To someone from outside the area, it may see odd that San Francisco Bay can produce some red hot fishing action for a variety of species. After all, the bay is the center piece of an immense and sprawling mega-metropolis and is surrounded on all sides by densely-packed civilization.
Despite all that, fishing remains good and, right now, California halibut are the main focus for anglers. On Wednesday, I headed down to the bay to see how the bite was going and I wasn’t disappointed…
I hopped aboard Capt. Jay Lopes’ (of Right Hook Sportfishing) sweet 25-foot Parker for a day of trolling near Berkeley.
Lopes rigged the four anglers aboard up with anchovies and dodgers and had the gang drop the sinkers to to bottom. The idea was to troll with the sinkers just skimming — and not pounding — the bottom.
The bites were extremely violent and the fish gave really nice accounts of themselves when hooked. The final tally for the day was 5 keep ‘butts and another 10 or so shakers, which, Lopes said, was quite a bit slower than the previous week’s action.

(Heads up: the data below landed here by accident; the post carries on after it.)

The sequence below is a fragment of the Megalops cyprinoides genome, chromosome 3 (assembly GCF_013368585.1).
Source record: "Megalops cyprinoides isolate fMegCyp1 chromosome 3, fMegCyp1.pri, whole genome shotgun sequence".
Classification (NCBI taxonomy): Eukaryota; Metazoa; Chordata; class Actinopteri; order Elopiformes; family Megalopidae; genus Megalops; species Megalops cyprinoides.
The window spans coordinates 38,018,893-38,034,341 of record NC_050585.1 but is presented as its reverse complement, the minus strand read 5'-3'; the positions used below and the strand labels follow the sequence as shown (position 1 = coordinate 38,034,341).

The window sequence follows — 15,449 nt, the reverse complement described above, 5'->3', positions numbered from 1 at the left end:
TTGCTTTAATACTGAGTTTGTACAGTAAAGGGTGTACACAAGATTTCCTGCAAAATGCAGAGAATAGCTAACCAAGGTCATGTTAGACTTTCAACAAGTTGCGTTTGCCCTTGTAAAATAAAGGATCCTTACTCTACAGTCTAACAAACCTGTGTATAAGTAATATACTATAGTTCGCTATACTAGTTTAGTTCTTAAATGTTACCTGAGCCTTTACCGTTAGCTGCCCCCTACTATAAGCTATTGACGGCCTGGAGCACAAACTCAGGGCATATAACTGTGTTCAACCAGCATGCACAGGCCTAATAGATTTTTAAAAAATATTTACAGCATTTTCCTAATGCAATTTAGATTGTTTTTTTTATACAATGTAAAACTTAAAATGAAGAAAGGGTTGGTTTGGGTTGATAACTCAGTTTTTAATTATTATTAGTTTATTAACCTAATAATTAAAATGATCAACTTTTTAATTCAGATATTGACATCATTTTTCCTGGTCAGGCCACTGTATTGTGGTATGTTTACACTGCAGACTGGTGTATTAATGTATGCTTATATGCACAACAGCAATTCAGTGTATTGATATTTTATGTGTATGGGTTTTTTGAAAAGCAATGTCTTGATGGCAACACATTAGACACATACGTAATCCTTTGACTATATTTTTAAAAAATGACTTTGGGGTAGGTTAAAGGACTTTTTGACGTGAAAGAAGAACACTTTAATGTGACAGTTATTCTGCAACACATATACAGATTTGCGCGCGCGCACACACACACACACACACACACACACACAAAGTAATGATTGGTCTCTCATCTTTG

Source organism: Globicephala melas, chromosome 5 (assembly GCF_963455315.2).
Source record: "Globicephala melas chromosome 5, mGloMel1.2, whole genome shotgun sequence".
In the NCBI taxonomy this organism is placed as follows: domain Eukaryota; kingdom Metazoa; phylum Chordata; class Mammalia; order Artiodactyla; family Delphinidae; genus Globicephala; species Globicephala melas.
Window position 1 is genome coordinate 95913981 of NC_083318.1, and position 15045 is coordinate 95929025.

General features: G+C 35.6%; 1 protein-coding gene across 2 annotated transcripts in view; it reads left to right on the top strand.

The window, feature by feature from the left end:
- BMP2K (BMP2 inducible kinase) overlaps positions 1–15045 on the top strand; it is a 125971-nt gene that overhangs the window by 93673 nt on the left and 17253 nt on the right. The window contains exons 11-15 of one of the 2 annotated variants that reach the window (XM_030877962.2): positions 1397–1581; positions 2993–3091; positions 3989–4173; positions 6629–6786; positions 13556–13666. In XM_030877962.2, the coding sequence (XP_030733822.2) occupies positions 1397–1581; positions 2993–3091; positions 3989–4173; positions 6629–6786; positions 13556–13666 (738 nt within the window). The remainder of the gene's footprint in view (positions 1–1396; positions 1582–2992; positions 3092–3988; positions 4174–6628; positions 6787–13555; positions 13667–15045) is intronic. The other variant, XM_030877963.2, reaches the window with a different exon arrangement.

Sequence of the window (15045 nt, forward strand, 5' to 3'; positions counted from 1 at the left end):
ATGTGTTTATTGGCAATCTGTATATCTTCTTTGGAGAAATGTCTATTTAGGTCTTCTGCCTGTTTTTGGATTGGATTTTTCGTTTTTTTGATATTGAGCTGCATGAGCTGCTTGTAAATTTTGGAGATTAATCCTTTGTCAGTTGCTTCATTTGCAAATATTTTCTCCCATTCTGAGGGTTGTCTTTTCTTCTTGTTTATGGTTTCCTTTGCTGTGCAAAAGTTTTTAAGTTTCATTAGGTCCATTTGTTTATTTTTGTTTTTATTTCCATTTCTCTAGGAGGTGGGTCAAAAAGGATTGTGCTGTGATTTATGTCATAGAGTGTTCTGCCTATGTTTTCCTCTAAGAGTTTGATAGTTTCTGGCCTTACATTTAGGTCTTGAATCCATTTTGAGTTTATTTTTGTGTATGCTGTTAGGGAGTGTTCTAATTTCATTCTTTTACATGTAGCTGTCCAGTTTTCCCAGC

He had been really pounding the flatties for several days prior, but on this outing, we had the first big minus tide of the full moon cycle and the bite tapered off a bit. Lopes says that the action is best when the tides are slow and he expects things really to take off again in about two weeks.
I’d make plans now to hop aboard — call him at 916.417.5670 or visit his website. You pay more to fish on a six-pac boat, but there’s a lot to be said for fishing in a small group of no more than 6 anglers.
And by the way, if you’ve never eaten California halibut, you’ve been missing out. I think they’re far and away better tasting than Alaskan (Pacific) halibut. They’re sweeter and have more flavor.
Trolling for San Francisco Halibut